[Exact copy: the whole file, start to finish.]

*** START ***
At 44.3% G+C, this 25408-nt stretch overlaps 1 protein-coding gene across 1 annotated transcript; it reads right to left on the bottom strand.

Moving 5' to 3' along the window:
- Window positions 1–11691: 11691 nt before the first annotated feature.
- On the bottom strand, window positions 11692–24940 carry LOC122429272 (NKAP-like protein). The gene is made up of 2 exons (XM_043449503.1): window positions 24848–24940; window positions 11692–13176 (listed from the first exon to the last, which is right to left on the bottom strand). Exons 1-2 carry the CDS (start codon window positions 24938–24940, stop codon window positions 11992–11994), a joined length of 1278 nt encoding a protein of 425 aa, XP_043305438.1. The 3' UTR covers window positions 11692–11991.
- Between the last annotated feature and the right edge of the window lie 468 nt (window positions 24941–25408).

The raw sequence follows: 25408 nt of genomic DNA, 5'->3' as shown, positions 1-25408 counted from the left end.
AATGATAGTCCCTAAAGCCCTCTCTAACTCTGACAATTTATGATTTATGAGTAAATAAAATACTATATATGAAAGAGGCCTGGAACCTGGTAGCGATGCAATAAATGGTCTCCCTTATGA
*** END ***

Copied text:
At 44.3% G+C, this 25408-nt stretch overlaps 1 protein-coding gene across 1 annotated transcript; it reads right to left on the bottom strand.

Moving 5' to 3' along the window:
- Window positions 1–11691: 11691 nt before the first annotated feature.
- On the bottom strand, window positions 11692–24940 carry LOC122429272 (NKAP-like protein). The gene is made up of 2 exons (XM_043449503.1): window positions 24848–24940; window positions 11692–13176 (listed from the first exon to the last, which is right to left on the bottom strand). Exons 1-2 carry the CDS (start codon window positions 24938–24940, stop codon window positions 11992–11994), a joined length of 1278 nt encoding a protein of 425 aa, XP_043305438.1. The 3' UTR covers window positions 11692–11991.
- Between the last annotated feature and the right edge of the window lie 468 nt (window positions 24941–25408).

The raw sequence follows: 25408 nt of genomic DNA, 5'->3' as shown, positions 1-25408 counted from the left end.
AATGATAGTCCCTAAAGCCCTCTCTAACTCTGACAATTTATGATTTATGAGTAAATAAAATACTATATATGAAAGAGGCCTGGAACCTGGTAGCGATGCAATAAATGGTCTCCCTTATGA